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steph

Disarm a shield

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A problem occurred during a fight in our hero session. I am the GM of a low fantasy game in Harn. One of my characters decides to make a disarm on the shield of one of the players. The character in question has achieved his disarm and str str vs str contest. My player was angry, he told me that a shield does not disarm as easily as a weapon and that he should have had a strength bonus with the contest. In hindsight, I think he was right. What do you think?

 

Steph

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Cassandra is correct in the fact shields are written up as OAF.   I would say that it really depends on the shield and how it is used.  Some shields were strapped to the persons arm and would be difficult to disarm, or to drop.  Those tend to be the larger shields so I could see some shields being written up as OIF instead of OAF, but that would change how they are used.  It would mean that you would have to spend time properly strapping it on.  Readying or dropping such a shield would take time, probably a full turn.  It would also prevent the person from using that hand for anything but the shield. 

 

I assume that this is a heroic setting instead of a superheoric, in which case there would be no point cost difference between the two types of shields.  Just make sure the player states what type of shield they are using.  If they want the advantage of the shield being harder to disarm, they should have to deal with the extra prep time involved.  If it is done as a OIF it would not be subject to a disarm at all. 

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Was the character attempting the disarm armed themselves? If so were they using their weapon? If so was the STR being applied taking into account the STR min of their weapon? If they were using their free hand was it at -3 OCV assuming their own weapon was in their primary hand?

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What does the STR min. have to do with a disarm? I would assume that a person wielding the weapon has the STR min.  The STR min has two effects.  The first is that if you do not have at least the listed STR you take a penalty on your OCV and DCV.  The second is what STR is required to add damage to the attack. 

 

Even if they do not meet the STR min they can still use their full STR in a disarm or other maneuvers.  Say I have 7 STR and I am using a great sword, my penalty to OCV and DCV will be -2 because I am 10 under the STR min.  When I disarm someone I take -2 to my OCV and DCV, plus any additional penalty for the maneuver usually -2 OCV for a disarm.  I can then use my 7 STR to attempt to disarm my opponent.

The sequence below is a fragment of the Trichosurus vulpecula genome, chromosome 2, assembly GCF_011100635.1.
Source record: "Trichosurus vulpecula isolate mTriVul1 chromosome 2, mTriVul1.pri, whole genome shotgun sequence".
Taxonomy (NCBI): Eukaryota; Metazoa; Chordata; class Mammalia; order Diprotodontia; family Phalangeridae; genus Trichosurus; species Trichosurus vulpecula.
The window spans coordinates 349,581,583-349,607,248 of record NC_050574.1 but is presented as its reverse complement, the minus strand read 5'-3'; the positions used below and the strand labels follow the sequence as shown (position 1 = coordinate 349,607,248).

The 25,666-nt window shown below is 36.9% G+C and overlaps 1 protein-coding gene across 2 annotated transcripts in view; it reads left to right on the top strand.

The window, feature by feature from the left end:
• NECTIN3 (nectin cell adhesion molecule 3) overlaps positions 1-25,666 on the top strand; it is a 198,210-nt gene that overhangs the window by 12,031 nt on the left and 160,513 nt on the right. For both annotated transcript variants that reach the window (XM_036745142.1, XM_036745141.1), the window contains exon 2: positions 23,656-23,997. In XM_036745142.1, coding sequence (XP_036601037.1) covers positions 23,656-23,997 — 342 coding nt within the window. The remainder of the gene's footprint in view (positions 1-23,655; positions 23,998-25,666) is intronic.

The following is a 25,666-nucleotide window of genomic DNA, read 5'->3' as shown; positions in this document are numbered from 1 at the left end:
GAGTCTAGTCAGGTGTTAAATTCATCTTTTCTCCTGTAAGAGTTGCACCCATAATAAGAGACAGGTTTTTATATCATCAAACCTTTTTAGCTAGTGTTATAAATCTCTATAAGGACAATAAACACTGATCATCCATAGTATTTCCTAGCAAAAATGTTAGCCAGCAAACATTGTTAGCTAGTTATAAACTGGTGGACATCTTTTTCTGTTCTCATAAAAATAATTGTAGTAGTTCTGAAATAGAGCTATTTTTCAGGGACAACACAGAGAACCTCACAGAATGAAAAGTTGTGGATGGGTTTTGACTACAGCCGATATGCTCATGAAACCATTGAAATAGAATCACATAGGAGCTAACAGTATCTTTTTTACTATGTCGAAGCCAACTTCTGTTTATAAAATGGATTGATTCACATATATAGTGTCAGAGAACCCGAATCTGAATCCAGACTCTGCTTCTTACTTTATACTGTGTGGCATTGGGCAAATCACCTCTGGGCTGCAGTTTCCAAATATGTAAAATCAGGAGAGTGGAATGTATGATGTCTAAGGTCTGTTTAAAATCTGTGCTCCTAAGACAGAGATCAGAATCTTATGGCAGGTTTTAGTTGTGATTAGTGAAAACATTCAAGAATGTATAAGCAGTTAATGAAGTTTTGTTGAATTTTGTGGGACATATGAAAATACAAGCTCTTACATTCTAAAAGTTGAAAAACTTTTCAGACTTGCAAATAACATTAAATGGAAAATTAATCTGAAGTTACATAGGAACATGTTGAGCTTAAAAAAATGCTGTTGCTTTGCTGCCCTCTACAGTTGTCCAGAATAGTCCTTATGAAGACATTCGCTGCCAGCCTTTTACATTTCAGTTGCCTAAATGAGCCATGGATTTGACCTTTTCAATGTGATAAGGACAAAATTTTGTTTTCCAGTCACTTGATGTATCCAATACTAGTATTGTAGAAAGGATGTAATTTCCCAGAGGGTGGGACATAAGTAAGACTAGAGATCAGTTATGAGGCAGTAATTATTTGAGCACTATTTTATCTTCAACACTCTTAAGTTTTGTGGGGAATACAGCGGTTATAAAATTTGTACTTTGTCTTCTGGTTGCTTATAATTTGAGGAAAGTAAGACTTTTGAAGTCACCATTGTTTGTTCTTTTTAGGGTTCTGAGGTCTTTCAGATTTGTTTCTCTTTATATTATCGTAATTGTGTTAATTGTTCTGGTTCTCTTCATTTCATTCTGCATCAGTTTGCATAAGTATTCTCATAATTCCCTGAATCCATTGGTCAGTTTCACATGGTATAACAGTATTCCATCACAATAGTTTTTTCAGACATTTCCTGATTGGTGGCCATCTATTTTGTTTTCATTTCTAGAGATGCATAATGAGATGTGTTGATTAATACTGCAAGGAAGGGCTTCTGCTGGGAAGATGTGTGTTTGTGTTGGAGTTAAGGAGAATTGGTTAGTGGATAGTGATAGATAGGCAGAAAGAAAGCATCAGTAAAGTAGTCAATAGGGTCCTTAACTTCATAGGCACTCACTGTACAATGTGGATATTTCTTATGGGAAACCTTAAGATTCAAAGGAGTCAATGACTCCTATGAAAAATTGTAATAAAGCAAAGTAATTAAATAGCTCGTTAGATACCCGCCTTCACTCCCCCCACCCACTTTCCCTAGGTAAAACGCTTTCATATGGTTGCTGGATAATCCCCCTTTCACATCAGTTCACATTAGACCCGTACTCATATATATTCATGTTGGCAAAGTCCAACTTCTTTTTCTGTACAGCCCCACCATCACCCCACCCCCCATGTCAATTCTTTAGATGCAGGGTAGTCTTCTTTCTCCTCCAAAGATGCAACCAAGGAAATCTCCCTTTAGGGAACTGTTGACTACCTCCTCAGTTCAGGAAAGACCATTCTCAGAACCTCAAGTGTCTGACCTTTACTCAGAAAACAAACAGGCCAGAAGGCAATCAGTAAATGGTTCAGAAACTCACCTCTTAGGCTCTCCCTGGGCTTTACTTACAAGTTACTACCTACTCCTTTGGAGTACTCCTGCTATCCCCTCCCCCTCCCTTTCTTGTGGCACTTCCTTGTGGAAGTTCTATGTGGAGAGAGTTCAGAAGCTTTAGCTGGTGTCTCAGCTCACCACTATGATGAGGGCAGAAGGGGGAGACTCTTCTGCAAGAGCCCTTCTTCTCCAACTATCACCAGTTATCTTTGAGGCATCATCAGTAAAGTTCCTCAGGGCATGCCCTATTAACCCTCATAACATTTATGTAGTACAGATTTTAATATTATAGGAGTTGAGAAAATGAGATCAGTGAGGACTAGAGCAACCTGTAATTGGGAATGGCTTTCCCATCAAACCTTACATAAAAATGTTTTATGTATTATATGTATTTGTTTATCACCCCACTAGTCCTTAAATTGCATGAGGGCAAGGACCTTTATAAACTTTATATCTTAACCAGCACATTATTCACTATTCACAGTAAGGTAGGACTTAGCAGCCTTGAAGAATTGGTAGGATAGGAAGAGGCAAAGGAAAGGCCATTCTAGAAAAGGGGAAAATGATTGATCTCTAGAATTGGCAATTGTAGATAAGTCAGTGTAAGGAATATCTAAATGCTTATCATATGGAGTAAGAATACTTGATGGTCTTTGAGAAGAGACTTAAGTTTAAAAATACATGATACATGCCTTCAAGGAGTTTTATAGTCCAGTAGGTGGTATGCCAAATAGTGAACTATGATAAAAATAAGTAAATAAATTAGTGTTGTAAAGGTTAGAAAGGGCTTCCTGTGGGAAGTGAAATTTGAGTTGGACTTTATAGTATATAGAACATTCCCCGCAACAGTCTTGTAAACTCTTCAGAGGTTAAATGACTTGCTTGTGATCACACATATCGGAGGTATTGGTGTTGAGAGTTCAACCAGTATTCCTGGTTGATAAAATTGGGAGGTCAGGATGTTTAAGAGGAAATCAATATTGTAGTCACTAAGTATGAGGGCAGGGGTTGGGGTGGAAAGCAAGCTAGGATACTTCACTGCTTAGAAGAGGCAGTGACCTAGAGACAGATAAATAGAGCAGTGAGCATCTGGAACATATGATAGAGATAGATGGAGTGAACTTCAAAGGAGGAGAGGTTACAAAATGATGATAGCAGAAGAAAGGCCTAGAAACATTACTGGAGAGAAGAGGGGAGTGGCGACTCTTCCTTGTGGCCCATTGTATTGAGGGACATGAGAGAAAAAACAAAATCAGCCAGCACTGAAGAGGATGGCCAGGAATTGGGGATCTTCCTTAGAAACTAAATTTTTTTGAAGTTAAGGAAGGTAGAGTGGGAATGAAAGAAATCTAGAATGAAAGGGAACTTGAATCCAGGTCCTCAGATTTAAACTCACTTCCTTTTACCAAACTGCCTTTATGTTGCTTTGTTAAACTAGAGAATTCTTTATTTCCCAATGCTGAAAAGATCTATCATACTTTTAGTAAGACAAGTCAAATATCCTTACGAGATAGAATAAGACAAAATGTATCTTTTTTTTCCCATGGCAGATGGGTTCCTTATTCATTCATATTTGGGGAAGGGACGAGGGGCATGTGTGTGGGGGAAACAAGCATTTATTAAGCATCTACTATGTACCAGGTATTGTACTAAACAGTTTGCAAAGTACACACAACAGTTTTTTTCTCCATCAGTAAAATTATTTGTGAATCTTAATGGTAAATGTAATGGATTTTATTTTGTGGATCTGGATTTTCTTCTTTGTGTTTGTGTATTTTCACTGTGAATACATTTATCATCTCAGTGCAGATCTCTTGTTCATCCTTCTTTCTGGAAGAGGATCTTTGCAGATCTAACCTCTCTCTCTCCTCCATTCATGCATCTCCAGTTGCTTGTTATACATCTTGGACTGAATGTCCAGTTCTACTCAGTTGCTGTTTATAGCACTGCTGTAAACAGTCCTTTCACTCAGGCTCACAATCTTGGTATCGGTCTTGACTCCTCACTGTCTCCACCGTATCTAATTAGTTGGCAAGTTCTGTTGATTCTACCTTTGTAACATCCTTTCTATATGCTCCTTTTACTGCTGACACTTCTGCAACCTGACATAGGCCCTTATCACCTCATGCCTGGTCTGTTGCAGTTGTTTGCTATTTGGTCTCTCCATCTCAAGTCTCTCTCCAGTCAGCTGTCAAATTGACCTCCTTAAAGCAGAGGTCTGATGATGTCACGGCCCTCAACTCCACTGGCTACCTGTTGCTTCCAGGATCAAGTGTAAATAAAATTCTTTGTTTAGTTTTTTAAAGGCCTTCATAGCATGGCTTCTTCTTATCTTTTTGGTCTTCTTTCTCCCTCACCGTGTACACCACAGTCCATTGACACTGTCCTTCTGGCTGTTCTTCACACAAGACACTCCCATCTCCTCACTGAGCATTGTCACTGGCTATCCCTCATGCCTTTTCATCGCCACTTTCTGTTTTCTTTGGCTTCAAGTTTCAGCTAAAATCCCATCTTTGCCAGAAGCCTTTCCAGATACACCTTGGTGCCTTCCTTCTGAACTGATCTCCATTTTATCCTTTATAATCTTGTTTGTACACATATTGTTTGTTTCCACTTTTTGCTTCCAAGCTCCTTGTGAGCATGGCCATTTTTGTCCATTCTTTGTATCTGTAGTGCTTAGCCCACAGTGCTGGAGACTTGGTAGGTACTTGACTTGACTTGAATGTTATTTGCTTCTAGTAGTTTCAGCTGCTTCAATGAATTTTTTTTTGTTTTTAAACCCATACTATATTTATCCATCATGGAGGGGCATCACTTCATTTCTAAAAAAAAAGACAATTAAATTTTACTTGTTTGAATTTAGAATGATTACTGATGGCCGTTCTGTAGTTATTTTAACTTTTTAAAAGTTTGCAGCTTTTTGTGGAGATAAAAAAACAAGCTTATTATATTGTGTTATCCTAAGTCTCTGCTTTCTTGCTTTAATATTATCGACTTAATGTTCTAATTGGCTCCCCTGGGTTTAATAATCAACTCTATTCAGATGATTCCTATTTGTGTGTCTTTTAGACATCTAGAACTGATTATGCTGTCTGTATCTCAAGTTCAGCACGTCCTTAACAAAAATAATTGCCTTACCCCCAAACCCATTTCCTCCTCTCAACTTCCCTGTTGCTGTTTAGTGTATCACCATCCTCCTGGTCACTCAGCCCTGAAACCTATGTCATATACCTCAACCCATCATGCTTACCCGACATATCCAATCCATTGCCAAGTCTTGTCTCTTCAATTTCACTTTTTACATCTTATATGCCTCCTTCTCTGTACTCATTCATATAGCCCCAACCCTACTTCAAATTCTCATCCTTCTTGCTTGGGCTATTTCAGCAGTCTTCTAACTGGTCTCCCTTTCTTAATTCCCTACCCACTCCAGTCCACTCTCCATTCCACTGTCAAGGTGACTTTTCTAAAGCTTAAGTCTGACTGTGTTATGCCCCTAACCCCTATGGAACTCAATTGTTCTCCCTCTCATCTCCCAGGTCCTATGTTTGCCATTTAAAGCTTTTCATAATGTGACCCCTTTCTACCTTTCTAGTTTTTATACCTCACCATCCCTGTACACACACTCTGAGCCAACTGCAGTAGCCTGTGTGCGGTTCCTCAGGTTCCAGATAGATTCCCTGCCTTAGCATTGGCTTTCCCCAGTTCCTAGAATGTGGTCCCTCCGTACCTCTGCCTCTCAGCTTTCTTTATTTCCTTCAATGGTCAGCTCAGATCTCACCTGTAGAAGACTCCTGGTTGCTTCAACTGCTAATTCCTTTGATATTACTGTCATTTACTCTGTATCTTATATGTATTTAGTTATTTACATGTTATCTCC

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On 12/29/2017 at 3:06 PM, steph said:

A problem occurred during a fight in our hero session. I am the GM of a low fantasy game in Harn. One of my characters decides to make a disarm on the shield of one of the players. The character in question has achieved his disarm and str str vs str contest. My player was angry, he told me that a shield does not disarm as easily as a weapon and that he should have had a strength bonus with the contest. In hindsight, I think he was right. What do you think?

 

Steph

Perhaps it should but it sounds more like sour grapes that the player lost the STR contest.

 

However if going forward, it’s easy to say that all shields add +5 STR to resist Disarm.

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I did a shield writeup here some time ago.  Basically FH's stock description of small/medium/large shields really doesn't do the subject justice.  Ancient Greek shields were held with a forearm strap and a grip and were insanely heavy.  Viking shields were held only with a grip, but could be used a bit more actively as they could be held out away from the body.  Heater shields started out as cavalry shields that were better at protecting the leg.  Indian and Southeast Asian shields were one-hand gripped like the Viking ones but had a kind of pillow thing for the knuckles that made it more like it was strapped onto the hand rather than merely gripped.

 

Anyway your everyday D&D strap-and-grip medium shield probably ought to be OIF and should also add its DEF to the forearm hit location on that side (at least) yet be less useful for blocking or shield bashing.   I'd rule an OAF shield as grip-only, so it could more easily be pulled away.

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Yeah the shields with the strap your arm goes through and a grip is probably OIF, that's going to be very difficult to take away.  Some shields were actually worn: Alexander's phalanx had one they slung over their chest so their arms were free to use the sarissa, which was over three meters long.  Others such as Pavise Crossbowmen would wear a very heavy, thick shield on their back so they could crouch and turn away from combat to reload safely (or plant it and work from behind it).

 

So like I said, it depends.

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I agree with the previous posts. However, the player getting angry is another factor: why didn't he just contest/question you on that, instead of getting angry? I don't know if he was tired or what, but getting angry over a disarm against his character should be thought on.

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On 2018-01-12 at 3:19 PM, Tech said:

I agree with the previous posts. However, the player getting angry is another factor: why didn't he just contest/question you on that, instead of getting angry? I don't know if he was tired or what, but getting angry over a disarm against his character should be thought on.

 

Read the topic again. 

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